Select a mix of people, places and things – this will add variety to your visual story. Often I capture the local people of the places I’ve visited, sometimes in a photo-journalistic style or I ask someone to pose for me. Add a little of the streets to show what it’s like to live there – is it chaotic, quiet, dirty or simply rustic?

3. Don’t show too much

So you have taken a huge amount of images and you’re so excited for everyone to see where you’ve been and all the amazing things you have seen. Well, you can only keep someone’s attention for so long. I suggest only showing your best images, so when you think you’ve selected your best, then cull it in half again. Keep the shots with most impact that help express your original intention (Point #1).

4. Think of the viewer

Who is your audience? Think about the images being of interest to the viewer. Of course we want to show everything if we can, but can your viewers relate to the images your have selected? Keep in mind you might be sharing your images on a blog and not necessarily face to face so you won’t have the opportunity to add narrative to your images.

Top 5 Travel Photography Tips

I’ve just returned from my honeymoon in Europe which prompted me to make a list of my top tips to make successful travel images.

1. The telephoto

Don’t take a long telephoto lens with you, you will not end up using it. I’ve taken a 70-300 lens in the past and never found the need for it. My husband took a similar lens and didn’t pull it out more than once. Most subjects are in close proximity of where you are standing, and I find anything that’s taken from a really long distance doesn’t make a very good photo as it lacks the impact you get when you shoot at a closer range. On all my trips to Europe i have found the 24-70mm most useful.

2. Always take the shot

It happens so often. You see something that catches your eye, you hesitate, to take the photo, then say to yourself “I’ll just take it on the way back”. More often than not, you never walk past it on the way back, usually taking an alternate route to explore other areas. So always stop and take the shot there and then!

3. Look up

Foreign countries are filled with amazing architecture. Look up when you are walking down narrow streets or around the city – you will see the buildings from interesting angles, things hanging from balconies, maybe a flock of birds. Change it up and point your eye to the sky.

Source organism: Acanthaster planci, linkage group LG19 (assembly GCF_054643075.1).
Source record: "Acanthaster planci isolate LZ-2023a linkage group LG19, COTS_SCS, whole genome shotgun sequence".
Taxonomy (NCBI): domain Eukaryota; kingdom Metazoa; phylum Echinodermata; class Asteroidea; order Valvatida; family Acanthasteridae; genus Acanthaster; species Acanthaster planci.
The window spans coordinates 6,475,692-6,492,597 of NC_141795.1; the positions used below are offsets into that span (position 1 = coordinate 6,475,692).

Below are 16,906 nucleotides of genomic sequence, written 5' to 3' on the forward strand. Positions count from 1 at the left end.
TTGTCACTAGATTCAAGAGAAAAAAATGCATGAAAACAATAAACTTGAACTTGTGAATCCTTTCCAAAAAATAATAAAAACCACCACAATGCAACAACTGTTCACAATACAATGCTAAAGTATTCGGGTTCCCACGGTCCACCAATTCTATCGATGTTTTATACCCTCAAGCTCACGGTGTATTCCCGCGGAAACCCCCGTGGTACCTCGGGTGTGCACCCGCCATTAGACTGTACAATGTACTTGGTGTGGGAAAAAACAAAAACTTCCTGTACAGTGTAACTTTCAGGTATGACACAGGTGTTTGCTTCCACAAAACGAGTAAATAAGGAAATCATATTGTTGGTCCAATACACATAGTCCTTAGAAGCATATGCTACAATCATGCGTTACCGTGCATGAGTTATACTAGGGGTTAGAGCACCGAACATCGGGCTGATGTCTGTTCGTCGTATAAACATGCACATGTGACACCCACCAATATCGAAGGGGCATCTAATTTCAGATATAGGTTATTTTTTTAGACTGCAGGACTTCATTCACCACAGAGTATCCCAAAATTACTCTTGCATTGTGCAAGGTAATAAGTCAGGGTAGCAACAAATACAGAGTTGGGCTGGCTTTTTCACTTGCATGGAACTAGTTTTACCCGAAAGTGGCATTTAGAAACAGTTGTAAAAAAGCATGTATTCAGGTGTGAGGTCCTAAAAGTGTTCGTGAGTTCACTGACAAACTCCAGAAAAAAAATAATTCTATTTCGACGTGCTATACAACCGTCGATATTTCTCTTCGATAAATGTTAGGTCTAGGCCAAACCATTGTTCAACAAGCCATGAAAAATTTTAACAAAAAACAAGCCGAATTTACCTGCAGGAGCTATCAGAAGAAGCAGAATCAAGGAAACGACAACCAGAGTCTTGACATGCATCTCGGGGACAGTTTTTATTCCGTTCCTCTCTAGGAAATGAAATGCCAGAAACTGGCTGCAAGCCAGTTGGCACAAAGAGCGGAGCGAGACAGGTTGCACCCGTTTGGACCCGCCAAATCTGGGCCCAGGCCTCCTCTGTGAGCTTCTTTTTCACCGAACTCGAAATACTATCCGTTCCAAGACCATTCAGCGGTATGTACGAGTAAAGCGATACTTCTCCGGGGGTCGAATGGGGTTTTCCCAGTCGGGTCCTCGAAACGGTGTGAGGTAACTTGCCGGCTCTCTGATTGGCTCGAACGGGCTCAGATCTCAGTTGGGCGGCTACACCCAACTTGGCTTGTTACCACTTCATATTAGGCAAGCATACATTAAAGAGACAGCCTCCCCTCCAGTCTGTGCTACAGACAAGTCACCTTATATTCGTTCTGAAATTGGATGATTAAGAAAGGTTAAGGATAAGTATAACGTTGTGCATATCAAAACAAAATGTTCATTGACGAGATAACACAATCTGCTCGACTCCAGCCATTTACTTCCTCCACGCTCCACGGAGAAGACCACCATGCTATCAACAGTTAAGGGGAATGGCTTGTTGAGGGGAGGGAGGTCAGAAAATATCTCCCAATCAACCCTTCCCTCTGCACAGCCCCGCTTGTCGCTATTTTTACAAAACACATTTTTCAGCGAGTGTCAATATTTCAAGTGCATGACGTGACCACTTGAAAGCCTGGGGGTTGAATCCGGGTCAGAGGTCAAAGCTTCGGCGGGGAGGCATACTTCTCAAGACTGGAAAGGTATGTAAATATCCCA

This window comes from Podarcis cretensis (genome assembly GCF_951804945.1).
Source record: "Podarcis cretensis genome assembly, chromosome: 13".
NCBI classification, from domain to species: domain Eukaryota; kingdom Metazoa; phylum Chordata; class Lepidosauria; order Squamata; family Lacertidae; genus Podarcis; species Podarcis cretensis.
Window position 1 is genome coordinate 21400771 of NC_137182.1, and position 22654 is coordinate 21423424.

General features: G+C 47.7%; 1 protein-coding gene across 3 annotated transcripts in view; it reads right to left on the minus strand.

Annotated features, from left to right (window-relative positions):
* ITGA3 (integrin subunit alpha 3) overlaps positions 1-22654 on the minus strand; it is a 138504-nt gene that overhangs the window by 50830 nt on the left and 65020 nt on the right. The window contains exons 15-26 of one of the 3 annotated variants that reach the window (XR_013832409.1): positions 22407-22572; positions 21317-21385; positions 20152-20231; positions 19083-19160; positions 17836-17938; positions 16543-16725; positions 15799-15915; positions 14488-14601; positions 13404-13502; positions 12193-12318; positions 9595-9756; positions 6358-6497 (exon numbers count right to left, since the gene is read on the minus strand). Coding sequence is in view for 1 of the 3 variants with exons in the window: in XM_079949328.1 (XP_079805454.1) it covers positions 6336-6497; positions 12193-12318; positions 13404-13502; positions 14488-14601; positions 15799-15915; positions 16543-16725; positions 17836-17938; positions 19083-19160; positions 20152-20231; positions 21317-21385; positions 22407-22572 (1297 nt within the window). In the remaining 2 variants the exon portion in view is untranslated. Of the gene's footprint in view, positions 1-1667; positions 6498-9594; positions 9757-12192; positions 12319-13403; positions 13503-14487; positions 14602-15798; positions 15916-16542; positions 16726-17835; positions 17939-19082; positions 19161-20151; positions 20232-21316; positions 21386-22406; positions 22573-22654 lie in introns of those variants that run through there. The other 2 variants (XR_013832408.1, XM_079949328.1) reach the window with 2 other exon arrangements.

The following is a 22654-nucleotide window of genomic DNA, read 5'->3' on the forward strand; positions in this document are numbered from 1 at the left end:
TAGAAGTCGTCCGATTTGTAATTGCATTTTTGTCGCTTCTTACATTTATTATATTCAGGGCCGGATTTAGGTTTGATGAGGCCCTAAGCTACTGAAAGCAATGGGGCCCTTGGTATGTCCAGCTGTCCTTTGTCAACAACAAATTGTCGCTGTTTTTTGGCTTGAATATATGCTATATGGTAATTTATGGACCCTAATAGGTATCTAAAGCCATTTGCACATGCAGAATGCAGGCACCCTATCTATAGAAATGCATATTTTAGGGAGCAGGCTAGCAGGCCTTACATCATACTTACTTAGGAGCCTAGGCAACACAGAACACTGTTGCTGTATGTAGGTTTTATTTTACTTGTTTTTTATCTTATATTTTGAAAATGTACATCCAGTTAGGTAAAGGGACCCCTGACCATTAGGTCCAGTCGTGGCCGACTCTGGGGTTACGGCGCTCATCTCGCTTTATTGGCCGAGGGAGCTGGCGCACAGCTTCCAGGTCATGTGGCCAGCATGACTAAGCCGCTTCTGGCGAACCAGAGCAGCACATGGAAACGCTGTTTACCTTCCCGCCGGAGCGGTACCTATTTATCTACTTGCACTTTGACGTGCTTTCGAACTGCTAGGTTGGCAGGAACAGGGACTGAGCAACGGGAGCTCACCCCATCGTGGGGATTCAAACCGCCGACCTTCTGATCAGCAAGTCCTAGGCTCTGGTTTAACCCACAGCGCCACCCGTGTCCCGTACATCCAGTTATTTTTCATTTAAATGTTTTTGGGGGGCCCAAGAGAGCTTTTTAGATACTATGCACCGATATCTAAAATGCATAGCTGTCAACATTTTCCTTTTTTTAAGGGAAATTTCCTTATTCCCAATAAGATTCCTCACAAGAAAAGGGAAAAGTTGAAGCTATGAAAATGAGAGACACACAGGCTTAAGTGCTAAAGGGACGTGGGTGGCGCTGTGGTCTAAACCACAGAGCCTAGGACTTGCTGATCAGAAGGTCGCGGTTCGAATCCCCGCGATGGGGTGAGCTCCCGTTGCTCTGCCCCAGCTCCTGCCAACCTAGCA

4. Show it your way

Look for something in your travels that other tourists aren’t capturing. It’s not always about shooting the famous monument. Think about what is going on in that place. When I visited the Mona Lisa this time around, there was a mass of tourists taking photos of the famous art work. I turned my camera to the people and got a shot of all the tourists with their cameras frantically pushing to get the best photo of the painting. This made for an interesting image with a story rather than the painting on the wall.

5. Look within the scene

When I travel I’m always noticing the intricate details and textures that help tell a story and give a sense of what the place is like. I notice fancy door handles, textures of walls, golden gates with beautiful emblems, the locals sitting with their dog, windows filled with geraniums (to me that says Europe).

If you can relate to any of these tips or have one of your own, feel free to leave a comment.

Dynamic Food Photography Lessons

Recently I’ve been teaching food photography ‘one to one sessions’. I teach my student to explore different styles of lighting food to help create mood and emotion, and we plan styling and compositions to help achieve a narrative about the food we are photographing. I find it is great fun and brings me back to my TAFE days where I first learned to art of food photography. It takes time, patience and planning but the results can be amazing and all worth the effort.   I have been inspired to shoot a few things in my free time, here are my results.

If you are interested in custom mentoring sessions, please send me an email.

Lessons start at $230 for 1 and half hour session which includes homework task.